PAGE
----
Just ignore their comments. You only have one set of parents, and as flawed as they are, you are just as flawed. We all are. When you can tell that they are about do "it" again (and you know you can), simply excuse yourself or change the subject. It's simply not worth the trouble. You are of a different culture. You can spend years telling them to bite the wax tadpole, or you can be kind to the people who raised you by avoiding conflict.
posted by brownrd at 8:40 PM on June 8, 2011


Wow. I'm so sorry!

I have to say, I think this would be the perfect sort of problem to take to a therapist. The right person can help you see patterns, come up with coping strategies, and put things in perspective. Cognitive behavioral therapy is a great tool.

I have a crazy parent. Our family therapist helped me learn to deal with some very practical suggestions. In my case, it was absolutely no use trying to encourage a change in his behavior. Instead I had to set boundaries and defend them. Dynamics changed when I had my first child, and we don't talk right now because he refused to honor expectations set by my husband and me for our own family. Many of the suggestions above assume that your parents will be influenced by things like getting to see the kids, or having time with you. I worry that those sorts of manipulations just amp up the controlling behavior in the relationship and make it worse. As parents, they wrote the original rule book for your family's games. It's pretty hard to win in that situation.

It's worth seeking professional help, believe me. You can't ever change them, all you can do is change your own response to their behavior, and a therapist can be very useful in analyzing and fine tuning your reactions. Good luck, I hope things improve.
posted by hms71 at 8:46 PM on June 8, 2011 [1 favorite]


My relationship with my father used to drive me crazy in much the same way that you're describing your relationship with your folks (though thankfully, he was never abusive - just a garden variety shitty parent). And now? We get along fine. The one and only breakthrough that I can really credit with this was accepting that we will never agree on anything ever. It's amazing how even though this is true, we have an amicable relationship.

There was one real watershed moment when we were having an argument and I just simply said "Let's just stop, I'm not going to change your mind and you're not going to change mine." I had to repeat myself at least ten times, but eventually he let it go. It's become my strategy anytime something comes up that we used to argue about pointlessly: simply stating - very politely - "Ok, we're not talking about this anymore." And sticking to it.

I used to think if I could make him *see* that he was saying hurtful things that he'd stop. This was totally not true. The way to make him stop was to stop engaging.
posted by sonika at 3:30 AM on June 9, 2011


Or, they'll make a comment or a dig about one of my children, in a jokey way but it upsets me

I know they love me and would be devestated if we didn't have a relationship.

So here's something you can do. You can ask them to stop a behavior, and remove yourself from the situation if they won't. Then you can try again later. If they truly would be devastated to lose their relationship with you, they'll accept your terms.

Mom: [Jokey dig at Anon jr]
You: Don't talk about my child that way.
Mom: I was just joking. Geez!
You: I don't care if it was a joke or not, I don't want to hear that kind of comment about my child. Let's talk about [some other topic] instead.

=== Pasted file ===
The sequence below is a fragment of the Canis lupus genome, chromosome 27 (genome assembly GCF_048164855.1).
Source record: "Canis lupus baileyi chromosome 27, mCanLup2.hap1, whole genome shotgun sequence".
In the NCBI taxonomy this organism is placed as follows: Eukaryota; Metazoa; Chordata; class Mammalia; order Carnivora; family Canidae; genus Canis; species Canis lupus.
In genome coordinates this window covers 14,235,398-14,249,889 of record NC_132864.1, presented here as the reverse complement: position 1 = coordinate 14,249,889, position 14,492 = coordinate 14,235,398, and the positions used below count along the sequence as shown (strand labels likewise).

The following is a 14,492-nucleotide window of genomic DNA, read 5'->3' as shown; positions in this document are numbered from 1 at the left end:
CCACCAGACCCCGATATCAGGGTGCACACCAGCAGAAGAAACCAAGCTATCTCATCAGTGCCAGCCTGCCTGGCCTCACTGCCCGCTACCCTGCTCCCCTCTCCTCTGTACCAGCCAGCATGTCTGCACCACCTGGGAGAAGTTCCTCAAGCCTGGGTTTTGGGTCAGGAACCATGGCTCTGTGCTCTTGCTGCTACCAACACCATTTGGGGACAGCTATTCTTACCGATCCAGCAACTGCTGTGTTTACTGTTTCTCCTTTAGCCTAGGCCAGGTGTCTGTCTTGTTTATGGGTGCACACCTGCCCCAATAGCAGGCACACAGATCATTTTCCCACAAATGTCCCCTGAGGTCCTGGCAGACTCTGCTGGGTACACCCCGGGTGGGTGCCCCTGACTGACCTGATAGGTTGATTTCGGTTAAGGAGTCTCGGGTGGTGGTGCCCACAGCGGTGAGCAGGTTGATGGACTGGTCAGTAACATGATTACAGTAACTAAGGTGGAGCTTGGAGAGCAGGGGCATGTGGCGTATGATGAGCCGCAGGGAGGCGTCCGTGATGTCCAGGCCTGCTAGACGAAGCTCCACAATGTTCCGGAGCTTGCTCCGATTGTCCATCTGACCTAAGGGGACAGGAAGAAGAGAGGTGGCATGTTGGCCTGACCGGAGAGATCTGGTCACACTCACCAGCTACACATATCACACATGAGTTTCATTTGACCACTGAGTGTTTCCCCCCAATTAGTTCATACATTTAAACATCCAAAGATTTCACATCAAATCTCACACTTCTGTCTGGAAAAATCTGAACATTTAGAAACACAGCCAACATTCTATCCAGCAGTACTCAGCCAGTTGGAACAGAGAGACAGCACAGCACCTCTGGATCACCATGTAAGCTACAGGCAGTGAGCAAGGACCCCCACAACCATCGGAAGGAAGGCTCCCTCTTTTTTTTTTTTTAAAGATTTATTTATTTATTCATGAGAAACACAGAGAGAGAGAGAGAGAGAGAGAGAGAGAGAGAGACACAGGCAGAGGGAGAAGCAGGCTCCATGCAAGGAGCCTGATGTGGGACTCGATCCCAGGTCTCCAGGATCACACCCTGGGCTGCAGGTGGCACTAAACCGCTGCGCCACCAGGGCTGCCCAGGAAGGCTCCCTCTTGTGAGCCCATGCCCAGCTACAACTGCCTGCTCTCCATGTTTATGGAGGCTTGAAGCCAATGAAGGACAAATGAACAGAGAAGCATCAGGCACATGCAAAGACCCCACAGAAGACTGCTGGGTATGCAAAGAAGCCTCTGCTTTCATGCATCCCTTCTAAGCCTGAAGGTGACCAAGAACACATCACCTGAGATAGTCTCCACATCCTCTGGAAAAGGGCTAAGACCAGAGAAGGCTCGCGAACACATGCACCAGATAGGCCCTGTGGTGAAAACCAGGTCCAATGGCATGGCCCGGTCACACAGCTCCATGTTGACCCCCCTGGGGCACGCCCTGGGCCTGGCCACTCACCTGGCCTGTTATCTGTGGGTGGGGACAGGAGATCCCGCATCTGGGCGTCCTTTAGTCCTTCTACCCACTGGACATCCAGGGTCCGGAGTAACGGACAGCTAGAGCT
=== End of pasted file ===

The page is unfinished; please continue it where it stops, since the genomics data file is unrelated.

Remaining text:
Mom: [keeps going]
You: OK, I told you I'm not interested in talking about that. We'll visit again another time. Bye!

And then leave. You're not punishing her. You're not being petty. You're not cutting off the possibility of a relationship with her. You're telling her what behavior you will and won't put up with. That's your right as an adult and your responsibility as a parent--you don't just need to teach your kids what behavior you'll accept from them, you need to model appropriate expectations of others' behavior and appropriate, healthy reactions to others' bad behavior. I think that's actually something that trips a lot of people up as kids: they learn how to practice good behavior, but they don't learn healthy ways to deal with bad behavior from others, particularly loved ones and authority figures. There are many steps between total acquiescence and total estrangement. You need to find your place in the middle and see if your parents will meet you there.
posted by Meg_Murry at 6:44 AM on June 9, 2011 [1 favorite]


I wonder what it is you get out of hanging around them at all, if this is how they treat you.
What would you do if this were a friend, instead of your parents?

The most valuable advice I've been given is: You can't change another person. You can only change how you respond to them.

So, stop feeding the trolls, as it may be that they know these topics gall you and they enjoy seeing you rise to the bait. They bring up a topic you don't want to discuss? "I'm not interested in discussing this right now." They make a dig about your child? Look at them blankly. If changing the topic doesn't work, leave. Do not go back until asked to.

I used to interact with my mother much the same way. I'd keep going back to her even though I knew what she'd have to say on any subject would piss me off. When I finally grew up enough to realize that my parents are human and make mistakes just like me, their opinions mattered less and my mother's criticisms were easier to brush off.
posted by noxetlux at 7:59 AM on June 9, 2011 [1 favorite]


I have to voice support for the strategy of removing yourself at the time of the offense. Although to all outward appearances nothing's different, it's astounding what a boost it is for one's psychological well-being to take such action on one's own behalf.

(Having similarly dunderheaded parents myself, I wish you luck. It's all about making your life easier when it comes to interactions with them.)
posted by PepperMax at 11:23 AM on June 10, 2011